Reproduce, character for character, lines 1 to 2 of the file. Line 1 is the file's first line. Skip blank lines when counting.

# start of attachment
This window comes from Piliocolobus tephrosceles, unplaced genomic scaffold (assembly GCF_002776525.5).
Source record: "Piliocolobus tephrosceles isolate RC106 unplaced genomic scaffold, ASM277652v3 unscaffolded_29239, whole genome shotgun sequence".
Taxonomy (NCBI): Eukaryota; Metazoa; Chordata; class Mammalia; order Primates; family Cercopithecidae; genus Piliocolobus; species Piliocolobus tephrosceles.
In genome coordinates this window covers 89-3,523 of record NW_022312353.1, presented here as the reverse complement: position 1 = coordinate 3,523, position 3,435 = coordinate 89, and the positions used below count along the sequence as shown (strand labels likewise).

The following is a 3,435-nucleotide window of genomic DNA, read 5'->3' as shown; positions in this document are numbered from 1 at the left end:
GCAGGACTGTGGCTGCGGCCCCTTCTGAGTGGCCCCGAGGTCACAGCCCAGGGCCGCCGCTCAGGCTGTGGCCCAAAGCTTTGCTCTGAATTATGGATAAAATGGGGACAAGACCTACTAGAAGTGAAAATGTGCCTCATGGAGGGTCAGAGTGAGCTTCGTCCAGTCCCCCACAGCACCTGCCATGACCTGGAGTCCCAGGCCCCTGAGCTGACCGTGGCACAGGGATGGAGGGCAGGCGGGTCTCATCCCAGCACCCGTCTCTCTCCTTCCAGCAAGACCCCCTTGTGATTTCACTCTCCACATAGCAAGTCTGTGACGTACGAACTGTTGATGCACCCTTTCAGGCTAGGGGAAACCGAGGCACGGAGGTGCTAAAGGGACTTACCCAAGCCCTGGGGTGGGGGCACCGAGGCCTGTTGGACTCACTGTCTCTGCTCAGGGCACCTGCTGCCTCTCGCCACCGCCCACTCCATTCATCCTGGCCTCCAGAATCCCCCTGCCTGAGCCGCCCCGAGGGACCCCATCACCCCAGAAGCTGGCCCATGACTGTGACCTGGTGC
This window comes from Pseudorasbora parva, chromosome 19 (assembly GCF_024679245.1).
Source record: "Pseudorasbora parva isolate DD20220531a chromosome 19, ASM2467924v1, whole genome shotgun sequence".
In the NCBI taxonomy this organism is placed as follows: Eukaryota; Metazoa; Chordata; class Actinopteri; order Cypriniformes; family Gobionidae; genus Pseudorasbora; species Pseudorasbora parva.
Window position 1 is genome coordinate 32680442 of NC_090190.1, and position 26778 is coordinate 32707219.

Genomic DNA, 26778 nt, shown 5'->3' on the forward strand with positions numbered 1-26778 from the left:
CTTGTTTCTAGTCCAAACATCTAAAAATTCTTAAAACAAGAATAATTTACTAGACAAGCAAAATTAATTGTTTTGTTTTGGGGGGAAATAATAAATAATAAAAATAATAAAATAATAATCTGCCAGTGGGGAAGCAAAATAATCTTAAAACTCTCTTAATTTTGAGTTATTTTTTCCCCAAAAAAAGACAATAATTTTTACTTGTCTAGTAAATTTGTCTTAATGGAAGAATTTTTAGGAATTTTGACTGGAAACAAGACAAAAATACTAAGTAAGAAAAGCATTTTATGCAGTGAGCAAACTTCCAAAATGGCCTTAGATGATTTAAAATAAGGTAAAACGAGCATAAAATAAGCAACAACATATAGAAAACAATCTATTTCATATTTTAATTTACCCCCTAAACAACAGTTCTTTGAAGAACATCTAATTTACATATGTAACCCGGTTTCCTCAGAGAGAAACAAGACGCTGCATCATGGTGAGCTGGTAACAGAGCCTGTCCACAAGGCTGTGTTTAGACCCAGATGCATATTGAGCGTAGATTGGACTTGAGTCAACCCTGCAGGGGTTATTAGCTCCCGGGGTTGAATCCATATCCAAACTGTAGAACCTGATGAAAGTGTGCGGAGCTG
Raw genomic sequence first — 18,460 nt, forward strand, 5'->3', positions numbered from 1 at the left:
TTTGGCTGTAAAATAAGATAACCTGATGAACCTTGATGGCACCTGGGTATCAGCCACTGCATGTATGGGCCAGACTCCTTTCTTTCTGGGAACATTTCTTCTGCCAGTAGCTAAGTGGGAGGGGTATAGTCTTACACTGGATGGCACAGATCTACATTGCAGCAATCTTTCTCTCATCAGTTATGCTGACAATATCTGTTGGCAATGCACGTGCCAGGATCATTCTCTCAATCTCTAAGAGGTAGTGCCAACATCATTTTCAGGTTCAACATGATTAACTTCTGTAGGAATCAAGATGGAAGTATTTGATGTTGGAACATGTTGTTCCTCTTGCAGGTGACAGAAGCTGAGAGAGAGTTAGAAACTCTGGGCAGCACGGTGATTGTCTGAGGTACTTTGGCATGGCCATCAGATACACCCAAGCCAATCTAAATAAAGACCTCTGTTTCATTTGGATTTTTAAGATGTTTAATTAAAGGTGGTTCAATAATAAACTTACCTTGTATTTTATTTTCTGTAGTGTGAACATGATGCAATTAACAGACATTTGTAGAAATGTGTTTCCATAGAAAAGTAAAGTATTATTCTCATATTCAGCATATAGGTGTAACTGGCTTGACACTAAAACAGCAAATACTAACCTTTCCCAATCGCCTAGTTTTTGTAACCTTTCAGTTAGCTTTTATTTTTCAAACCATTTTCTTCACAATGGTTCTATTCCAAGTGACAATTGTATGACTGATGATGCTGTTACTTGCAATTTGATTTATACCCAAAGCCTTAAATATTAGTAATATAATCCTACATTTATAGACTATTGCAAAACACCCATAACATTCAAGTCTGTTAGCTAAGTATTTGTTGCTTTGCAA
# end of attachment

This window comes from Piliocolobus tephrosceles, unplaced genomic scaffold (assembly GCF_002776525.5).
Source record: "Piliocolobus tephrosceles isolate RC106 unplaced genomic scaffold, ASM277652v3 unscaffolded_29239, whole genome shotgun sequence".